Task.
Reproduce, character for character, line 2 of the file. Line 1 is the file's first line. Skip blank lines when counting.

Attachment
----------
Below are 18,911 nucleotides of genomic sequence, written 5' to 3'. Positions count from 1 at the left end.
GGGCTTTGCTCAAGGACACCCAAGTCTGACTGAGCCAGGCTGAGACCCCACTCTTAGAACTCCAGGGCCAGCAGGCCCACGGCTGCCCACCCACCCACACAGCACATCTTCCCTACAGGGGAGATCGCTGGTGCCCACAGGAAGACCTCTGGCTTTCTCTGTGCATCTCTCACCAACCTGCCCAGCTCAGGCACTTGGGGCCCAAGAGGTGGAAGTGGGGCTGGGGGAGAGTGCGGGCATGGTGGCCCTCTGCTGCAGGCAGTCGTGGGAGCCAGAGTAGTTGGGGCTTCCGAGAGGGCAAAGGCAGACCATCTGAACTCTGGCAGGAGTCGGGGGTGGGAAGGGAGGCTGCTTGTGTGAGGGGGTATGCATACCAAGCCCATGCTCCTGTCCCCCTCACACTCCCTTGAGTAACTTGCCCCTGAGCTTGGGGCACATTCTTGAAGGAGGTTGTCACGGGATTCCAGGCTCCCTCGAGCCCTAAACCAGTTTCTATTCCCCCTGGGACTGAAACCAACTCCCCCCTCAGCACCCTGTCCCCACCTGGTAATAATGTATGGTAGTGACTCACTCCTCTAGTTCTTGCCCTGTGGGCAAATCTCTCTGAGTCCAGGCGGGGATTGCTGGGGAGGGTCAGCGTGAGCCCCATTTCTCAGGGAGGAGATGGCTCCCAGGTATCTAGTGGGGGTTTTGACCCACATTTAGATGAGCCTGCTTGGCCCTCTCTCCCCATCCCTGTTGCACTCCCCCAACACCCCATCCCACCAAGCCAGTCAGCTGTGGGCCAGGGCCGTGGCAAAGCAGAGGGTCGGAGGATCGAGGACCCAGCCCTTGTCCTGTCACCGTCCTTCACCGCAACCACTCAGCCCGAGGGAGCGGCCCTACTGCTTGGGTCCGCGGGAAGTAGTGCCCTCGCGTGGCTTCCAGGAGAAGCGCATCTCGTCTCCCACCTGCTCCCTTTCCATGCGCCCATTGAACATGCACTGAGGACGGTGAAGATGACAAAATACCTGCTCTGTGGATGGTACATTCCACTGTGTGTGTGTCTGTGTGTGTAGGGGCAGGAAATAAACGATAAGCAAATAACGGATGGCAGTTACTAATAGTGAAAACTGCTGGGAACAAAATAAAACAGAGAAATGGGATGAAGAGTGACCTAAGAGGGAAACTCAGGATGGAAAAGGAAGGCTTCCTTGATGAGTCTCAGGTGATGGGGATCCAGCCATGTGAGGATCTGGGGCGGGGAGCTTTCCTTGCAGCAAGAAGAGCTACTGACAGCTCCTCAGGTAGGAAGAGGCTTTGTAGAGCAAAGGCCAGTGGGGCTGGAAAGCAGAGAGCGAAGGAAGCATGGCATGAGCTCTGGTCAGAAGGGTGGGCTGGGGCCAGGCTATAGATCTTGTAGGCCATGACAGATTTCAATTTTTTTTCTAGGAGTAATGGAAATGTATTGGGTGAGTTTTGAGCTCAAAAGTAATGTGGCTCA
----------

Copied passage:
GGGCTTTGCTCAAGGACACCCAAGTCTGACTGAGCCAGGCTGAGACCCCACTCTTAGAACTCCAGGGCCAGCAGGCCCACGGCTGCCCACCCACCCACACAGCACATCTTCCCTACAGGGGAGATCGCTGGTGCCCACAGGAAGACCTCTGGCTTTCTCTGTGCATCTCTCACCAACCTGCCCAGCTCAGGCACTTGGGGCCCAAGAGGTGGAAGTGGGGCTGGGGGAGAGTGCGGGCATGGTGGCCCTCTGCTGCAGGCAGTCGTGGGAGCCAGAGTAGTTGGGGCTTCCGAGAGGGCAAAGGCAGACCATCTGAACTCTGGCAGGAGTCGGGGGTGGGAAGGGAGGCTGCTTGTGTGAGGGGGTATGCATACCAAGCCCATGCTCCTGTCCCCCTCACACTCCCTTGAGTAACTTGCCCCTGAGCTTGGGGCACATTCTTGAAGGAGGTTGTCACGGGATTCCAGGCTCCCTCGAGCCCTAAACCAGTTTCTATTCCCCCTGGGACTGAAACCAACTCCCCCCTCAGCACCCTGTCCCCACCTGGTAATAATGTATGGTAGTGACTCACTCCTCTAGTTCTTGCCCTGTGGGCAAATCTCTCTGAGTCCAGGCGGGGATTGCTGGGGAGGGTCAGCGTGAGCCCCATTTCTCAGGGAGGAGATGGCTCCCAGGTATCTAGTGGGGGTTTTGACCCACATTTAGATGAGCCTGCTTGGCCCTCTCTCCCCATCCCTGTTGCACTCCCCCAACACCCCATCCCACCAAGCCAGTCAGCTGTGGGCCAGGGCCGTGGCAAAGCAGAGGGTCGGAGGATCGAGGACCCAGCCCTTGTCCTGTCACCGTCCTTCACCGCAACCACTCAGCCCGAGGGAGCGGCCCTACTGCTTGGGTCCGCGGGAAGTAGTGCCCTCGCGTGGCTTCCAGGAGAAGCGCATCTCGTCTCCCACCTGCTCCCTTTCCATGCGCCCATTGAACATGCACTGAGGACGGTGAAGATGACAAAATACCTGCTCTGTGGATGGTACATTCCACTGTGTGTGTGTCTGTGTGTGTAGGGGCAGGAAATAAACGATAAGCAAATAACGGATGGCAGTTACTAATAGTGAAAACTGCTGGGAACAAAATAAAACAGAGAAATGGGATGAAGAGTGACCTAAGAGGGAAACTCAGGATGGAAAAGGAAGGCTTCCTTGATGAGTCTCAGGTGATGGGGATCCAGCCATGTGAGGATCTGGGGCGGGGAGCTTTCCTTGCAGCAAGAAGAGCTACTGACAGCTCCTCAGGTAGGAAGAGGCTTTGTAGAGCAAAGGCCAGTGGGGCTGGAAAGCAGAGAGCGAAGGAAGCATGGCATGAGCTCTGGTCAGAAGGGTGGGCTGGGGCCAGGCTATAGATCTTGTAGGCCATGACAGATTTCAATTTTTTTTCTAGGAGTAATGGAAATGTATTGGGTGAGTTTTGAGCTCAAAAGTAATGTGGCTCA